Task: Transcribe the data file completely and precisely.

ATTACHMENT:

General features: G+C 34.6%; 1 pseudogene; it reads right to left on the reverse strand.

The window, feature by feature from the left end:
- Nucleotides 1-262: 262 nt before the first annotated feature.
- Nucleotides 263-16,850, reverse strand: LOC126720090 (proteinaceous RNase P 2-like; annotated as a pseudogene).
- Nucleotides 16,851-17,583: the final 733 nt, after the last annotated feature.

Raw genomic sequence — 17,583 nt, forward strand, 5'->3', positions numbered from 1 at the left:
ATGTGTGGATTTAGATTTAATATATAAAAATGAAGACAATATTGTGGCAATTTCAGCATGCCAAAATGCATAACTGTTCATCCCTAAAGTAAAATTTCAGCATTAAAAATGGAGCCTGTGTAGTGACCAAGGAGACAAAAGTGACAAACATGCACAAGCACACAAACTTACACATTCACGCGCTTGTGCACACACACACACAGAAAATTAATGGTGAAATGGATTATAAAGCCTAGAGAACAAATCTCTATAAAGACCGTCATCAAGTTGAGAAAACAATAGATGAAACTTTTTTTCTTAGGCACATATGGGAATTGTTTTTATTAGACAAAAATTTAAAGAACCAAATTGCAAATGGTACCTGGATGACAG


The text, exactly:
General features: G+C 34.6%; 1 pseudogene; it reads right to left on the reverse strand.

The window, feature by feature from the left end:
- Nucleotides 1-262: 262 nt before the first annotated feature.
- Nucleotides 263-16,850, reverse strand: LOC126720090 (proteinaceous RNase P 2-like; annotated as a pseudogene).
- Nucleotides 16,851-17,583: the final 733 nt, after the last annotated feature.

Raw genomic sequence — 17,583 nt, forward strand, 5'->3', positions numbered from 1 at the left:
ATGTGTGGATTTAGATTTAATATATAAAAATGAAGACAATATTGTGGCAATTTCAGCATGCCAAAATGCATAACTGTTCATCCCTAAAGTAAAATTTCAGCATTAAAAATGGAGCCTGTGTAGTGACCAAGGAGACAAAAGTGACAAACATGCACAAGCACACAAACTTACACATTCACGCGCTTGTGCACACACACACACAGAAAATTAATGGTGAAATGGATTATAAAGCCTAGAGAACAAATCTCTATAAAGACCGTCATCAAGTTGAGAAAACAATAGATGAAACTTTTTTTCTTAGGCACATATGGGAATTGTTTTTATTAGACAAAAATTTAAAGAACCAAATTGCAAATGGTACCTGGATGACAG